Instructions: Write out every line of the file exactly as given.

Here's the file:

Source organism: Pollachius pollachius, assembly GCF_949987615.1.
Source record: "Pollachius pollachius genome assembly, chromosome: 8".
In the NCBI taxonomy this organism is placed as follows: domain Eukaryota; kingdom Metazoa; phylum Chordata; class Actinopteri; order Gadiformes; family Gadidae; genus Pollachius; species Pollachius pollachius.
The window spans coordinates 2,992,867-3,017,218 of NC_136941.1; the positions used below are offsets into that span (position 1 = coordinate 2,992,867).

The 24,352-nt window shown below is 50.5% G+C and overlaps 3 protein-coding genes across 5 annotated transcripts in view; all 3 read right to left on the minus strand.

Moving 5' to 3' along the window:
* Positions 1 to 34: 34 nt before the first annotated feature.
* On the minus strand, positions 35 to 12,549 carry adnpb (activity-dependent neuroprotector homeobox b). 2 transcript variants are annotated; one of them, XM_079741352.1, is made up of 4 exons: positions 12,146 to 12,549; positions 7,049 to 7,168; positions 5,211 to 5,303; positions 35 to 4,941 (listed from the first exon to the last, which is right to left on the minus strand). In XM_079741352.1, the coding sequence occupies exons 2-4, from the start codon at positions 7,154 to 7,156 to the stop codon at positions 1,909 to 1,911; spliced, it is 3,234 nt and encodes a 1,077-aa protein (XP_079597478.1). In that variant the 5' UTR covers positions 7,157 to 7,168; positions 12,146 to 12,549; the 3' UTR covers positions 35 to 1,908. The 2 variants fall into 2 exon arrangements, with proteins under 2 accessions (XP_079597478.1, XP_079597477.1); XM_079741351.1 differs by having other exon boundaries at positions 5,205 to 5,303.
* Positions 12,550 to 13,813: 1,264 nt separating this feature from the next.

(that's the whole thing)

Source organism: Pollachius pollachius, assembly GCF_949987615.1.
Source record: "Pollachius pollachius genome assembly, chromosome: 8".
In the NCBI taxonomy this organism is placed as follows: domain Eukaryota; kingdom Metazoa; phylum Chordata; class Actinopteri; order Gadiformes; family Gadidae; genus Pollachius; species Pollachius pollachius.
The window spans coordinates 2,992,867-3,017,218 of NC_136941.1; the positions used below are offsets into that span (position 1 = coordinate 2,992,867).

The 24,352-nt window shown below is 50.5% G+C and overlaps 3 protein-coding genes across 5 annotated transcripts in view; all 3 read right to left on the minus strand.

Moving 5' to 3' along the window:
* Positions 1 to 34: 34 nt before the first annotated feature.
* On the minus strand, positions 35 to 12,549 carry adnpb (activity-dependent neuroprotector homeobox b). 2 transcript variants are annotated; one of them, XM_079741352.1, is made up of 4 exons: positions 12,146 to 12,549; positions 7,049 to 7,168; positions 5,211 to 5,303; positions 35 to 4,941 (listed from the first exon to the last, which is right to left on the minus strand). In XM_079741352.1, the coding sequence occupies exons 2-4, from the start codon at positions 7,154 to 7,156 to the stop codon at positions 1,909 to 1,911; spliced, it is 3,234 nt and encodes a 1,077-aa protein (XP_079597478.1). In that variant the 5' UTR covers positions 7,157 to 7,168; positions 12,146 to 12,549; the 3' UTR covers positions 35 to 1,908. The 2 variants fall into 2 exon arrangements, with proteins under 2 accessions (XP_079597478.1, XP_079597477.1); XM_079741351.1 differs by having other exon boundaries at positions 5,205 to 5,303.
* Positions 12,550 to 13,813: 1,264 nt separating this feature from the next.